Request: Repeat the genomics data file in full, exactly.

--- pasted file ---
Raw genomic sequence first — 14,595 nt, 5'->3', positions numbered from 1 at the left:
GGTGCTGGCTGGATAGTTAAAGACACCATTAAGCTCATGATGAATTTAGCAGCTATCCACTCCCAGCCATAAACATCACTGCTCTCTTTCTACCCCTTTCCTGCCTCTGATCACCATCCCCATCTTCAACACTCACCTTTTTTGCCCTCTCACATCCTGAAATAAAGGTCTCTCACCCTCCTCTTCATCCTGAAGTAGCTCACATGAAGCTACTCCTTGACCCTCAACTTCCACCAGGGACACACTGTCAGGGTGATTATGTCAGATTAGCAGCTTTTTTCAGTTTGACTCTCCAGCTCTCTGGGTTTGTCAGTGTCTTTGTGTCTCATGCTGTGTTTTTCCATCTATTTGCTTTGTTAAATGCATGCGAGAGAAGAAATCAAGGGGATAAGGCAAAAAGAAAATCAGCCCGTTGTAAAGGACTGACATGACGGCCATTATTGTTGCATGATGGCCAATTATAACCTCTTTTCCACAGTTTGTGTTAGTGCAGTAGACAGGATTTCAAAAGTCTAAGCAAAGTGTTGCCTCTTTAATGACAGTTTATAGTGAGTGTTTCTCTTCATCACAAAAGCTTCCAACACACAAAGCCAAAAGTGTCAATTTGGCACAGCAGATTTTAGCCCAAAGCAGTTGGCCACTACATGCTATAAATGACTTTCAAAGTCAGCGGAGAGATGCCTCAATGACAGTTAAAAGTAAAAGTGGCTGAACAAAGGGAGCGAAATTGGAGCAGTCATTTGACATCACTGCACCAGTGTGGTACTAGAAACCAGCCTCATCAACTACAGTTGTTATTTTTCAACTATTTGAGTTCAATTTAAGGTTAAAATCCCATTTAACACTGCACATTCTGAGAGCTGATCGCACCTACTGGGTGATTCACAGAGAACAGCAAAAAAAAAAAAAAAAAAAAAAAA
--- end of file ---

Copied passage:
Raw genomic sequence first — 14,595 nt, 5'->3', positions numbered from 1 at the left:
GGTGCTGGCTGGATAGTTAAAGACACCATTAAGCTCATGATGAATTTAGCAGCTATCCACTCCCAGCCATAAACATCACTGCTCTCTTTCTACCCCTTTCCTGCCTCTGATCACCATCCCCATCTTCAACACTCACCTTTTTTGCCCTCTCACATCCTGAAATAAAGGTCTCTCACCCTCCTCTTCATCCTGAAGTAGCTCACATGAAGCTACTCCTTGACCCTCAACTTCCACCAGGGACACACTGTCAGGGTGATTATGTCAGATTAGCAGCTTTTTTCAGTTTGACTCTCCAGCTCTCTGGGTTTGTCAGTGTCTTTGTGTCTCATGCTGTGTTTTTCCATCTATTTGCTTTGTTAAATGCATGCGAGAGAAGAAATCAAGGGGATAAGGCAAAAAGAAAATCAGCCCGTTGTAAAGGACTGACATGACGGCCATTATTGTTGCATGATGGCCAATTATAACCTCTTTTCCACAGTTTGTGTTAGTGCAGTAGACAGGATTTCAAAAGTCTAAGCAAAGTGTTGCCTCTTTAATGACAGTTTATAGTGAGTGTTTCTCTTCATCACAAAAGCTTCCAACACACAAAGCCAAAAGTGTCAATTTGGCACAGCAGATTTTAGCCCAAAGCAGTTGGCCACTACATGCTATAAATGACTTTCAAAGTCAGCGGAGAGATGCCTCAATGACAGTTAAAAGTAAAAGTGGCTGAACAAAGGGAGCGAAATTGGAGCAGTCATTTGACATCACTGCACCAGTGTGGTACTAGAAACCAGCCTCATCAACTACAGTTGTTATTTTTCAACTATTTGAGTTCAATTTAAGGTTAAAATCCCATTTAACACTGCACATTCTGAGAGCTGATCGCACCTACTGGGTGATTCACAGAGAACAGCAAAAAAAAAAAAAAAAAAAAAAAA